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Immigration Law

The 2000 Legacy INS Cronin Memo Lives On

Maintenance of H-1B/L-1 Status after Travelling Back On Advance Parole: Executive Legerdemain under the Cronin Memo

Cyrus D. Mehta and Kaitlyn Box, Feb. 8, 2022

"Since H-1B and L visa nonimmigrant status allows for dual intent, the filing of an I-485 adjustment of status application does not conflict with the maintenance of  those nonimmigrant statuses. One maintaining H-1B or L status can also apply for an employment authorization document (EAD) and advance parole (AP) while an I-485 application is pending.

When the EB-3 India Dates for Filing (DFF) advanced rapidly in the October 2020 Visa Bulletin, thousands of individuals filed adjustment applications, many applying for EAD and AP at the same time. Despite serious processing backlogs at USCIS as a result of the pandemic and its  inability to approve I-485 applications even when the Final Action Dates (FAD) became current in subsequent visa bulletins, many applicants have now received their EAD/AP cards. Though a grant of EAD/AP provides individuals enhanced freedom to work and travel, it can also give rise to many questions, particularly for individuals who are maintaining H or L status.

Helpful guidance on these issues can be found in the so-called “Cronin Memo”, a legacy INS Memo from Michael D. Cronin, dated May 25, 2000 that allows those in H-1B and L-1 status to travel under AP and not lose their ability to return and resume working in H-1B or L-1 status. We address below a few of the most frequent EAD/AP questions, interpreting the guidance contained in the Cronin Memo.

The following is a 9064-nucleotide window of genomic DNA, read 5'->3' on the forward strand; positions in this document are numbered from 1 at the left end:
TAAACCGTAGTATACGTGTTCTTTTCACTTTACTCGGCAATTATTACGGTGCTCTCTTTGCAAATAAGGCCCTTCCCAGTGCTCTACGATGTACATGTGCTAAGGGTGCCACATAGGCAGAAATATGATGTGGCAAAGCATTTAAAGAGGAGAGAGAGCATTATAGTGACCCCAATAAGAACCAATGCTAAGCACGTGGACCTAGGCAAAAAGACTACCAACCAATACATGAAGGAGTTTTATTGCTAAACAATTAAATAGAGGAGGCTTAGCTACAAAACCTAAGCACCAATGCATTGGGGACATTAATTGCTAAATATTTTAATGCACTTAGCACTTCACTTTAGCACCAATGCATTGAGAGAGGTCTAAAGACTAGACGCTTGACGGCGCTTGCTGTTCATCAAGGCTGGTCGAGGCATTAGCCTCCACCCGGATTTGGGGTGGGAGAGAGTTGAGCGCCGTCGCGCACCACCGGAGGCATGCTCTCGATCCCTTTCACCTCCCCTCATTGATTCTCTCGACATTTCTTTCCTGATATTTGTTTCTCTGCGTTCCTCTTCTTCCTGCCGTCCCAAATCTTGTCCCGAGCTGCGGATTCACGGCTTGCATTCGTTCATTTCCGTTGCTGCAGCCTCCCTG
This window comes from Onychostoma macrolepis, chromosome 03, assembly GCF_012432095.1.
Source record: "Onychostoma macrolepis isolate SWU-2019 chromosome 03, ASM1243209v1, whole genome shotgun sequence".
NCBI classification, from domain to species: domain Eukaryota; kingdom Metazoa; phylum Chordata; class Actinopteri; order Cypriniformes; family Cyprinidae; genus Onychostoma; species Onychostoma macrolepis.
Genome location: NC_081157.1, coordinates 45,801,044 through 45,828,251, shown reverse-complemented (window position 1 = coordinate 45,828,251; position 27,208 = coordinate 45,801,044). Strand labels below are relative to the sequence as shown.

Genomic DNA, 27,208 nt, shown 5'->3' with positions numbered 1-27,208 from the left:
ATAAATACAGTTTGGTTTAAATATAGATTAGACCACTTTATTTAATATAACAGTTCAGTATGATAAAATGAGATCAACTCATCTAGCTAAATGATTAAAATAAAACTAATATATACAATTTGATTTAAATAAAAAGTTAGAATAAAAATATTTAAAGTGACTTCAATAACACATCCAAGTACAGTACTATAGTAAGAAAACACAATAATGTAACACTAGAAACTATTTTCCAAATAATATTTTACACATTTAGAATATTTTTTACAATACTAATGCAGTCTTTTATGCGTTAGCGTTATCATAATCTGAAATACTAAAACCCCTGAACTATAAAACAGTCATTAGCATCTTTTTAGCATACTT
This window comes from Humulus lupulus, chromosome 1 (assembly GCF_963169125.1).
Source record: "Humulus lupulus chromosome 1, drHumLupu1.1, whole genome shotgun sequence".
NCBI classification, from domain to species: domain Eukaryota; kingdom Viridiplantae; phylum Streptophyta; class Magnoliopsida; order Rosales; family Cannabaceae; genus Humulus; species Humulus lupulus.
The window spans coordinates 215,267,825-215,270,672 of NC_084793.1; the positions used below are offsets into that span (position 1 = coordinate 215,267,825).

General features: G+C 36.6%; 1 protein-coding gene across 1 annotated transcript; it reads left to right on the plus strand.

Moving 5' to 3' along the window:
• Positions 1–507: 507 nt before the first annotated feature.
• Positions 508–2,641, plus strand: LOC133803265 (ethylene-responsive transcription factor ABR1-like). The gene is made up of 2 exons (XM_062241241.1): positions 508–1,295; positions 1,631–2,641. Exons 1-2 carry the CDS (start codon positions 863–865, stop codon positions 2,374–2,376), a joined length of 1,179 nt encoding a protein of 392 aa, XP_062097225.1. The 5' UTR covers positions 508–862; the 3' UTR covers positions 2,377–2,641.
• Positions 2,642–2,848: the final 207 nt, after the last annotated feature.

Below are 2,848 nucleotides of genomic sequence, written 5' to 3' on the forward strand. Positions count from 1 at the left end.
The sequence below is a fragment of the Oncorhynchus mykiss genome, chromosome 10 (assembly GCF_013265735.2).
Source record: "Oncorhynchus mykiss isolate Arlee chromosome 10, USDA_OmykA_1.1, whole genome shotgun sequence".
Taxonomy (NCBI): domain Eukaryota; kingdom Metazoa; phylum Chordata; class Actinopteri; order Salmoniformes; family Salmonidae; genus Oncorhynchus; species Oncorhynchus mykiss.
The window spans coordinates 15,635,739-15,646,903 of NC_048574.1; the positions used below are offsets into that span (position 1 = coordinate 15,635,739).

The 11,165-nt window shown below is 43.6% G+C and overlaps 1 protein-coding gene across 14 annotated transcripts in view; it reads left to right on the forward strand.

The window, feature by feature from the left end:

Q: If I travel on advance parole, will it impact my H-1B status?

The Cronin Memo states that: “an alien who was an H-1 or L-1 nonimmigrant, but who was paroled pursuant to a grant of advance parole, may apply for an extension of H-1 or L-1 status, if there is a valid and approved petition. If the Service approves the alien’s application for an extension of nonimmigrant status, the decision granting such an extension will have the effect of terminating the grant of parole and admitting the alien in the relevant nonimmigrant classification.”

Although the Cronin memo contemplates an individual being paroled back into the United States to apply for an H-1 or L-1 extension, an individual who is the beneficiary of a valid H-1 or L-1 petition and maintained that status prior to departure should immediately be considered to be maintaining H or L status after returning to the US on advance parole without the need to reapply or apply for an extension. Individuals in this situation should not need to obtain an EAD, and should be able to work immediately.

With many U.S. consulates still operating on a limited basis due to the pandemic, this strategy can be helpful for individuals who have AP and wish to travel, but still want to maintain H or L status.

Q: Does this answer still apply if I have L-1 status?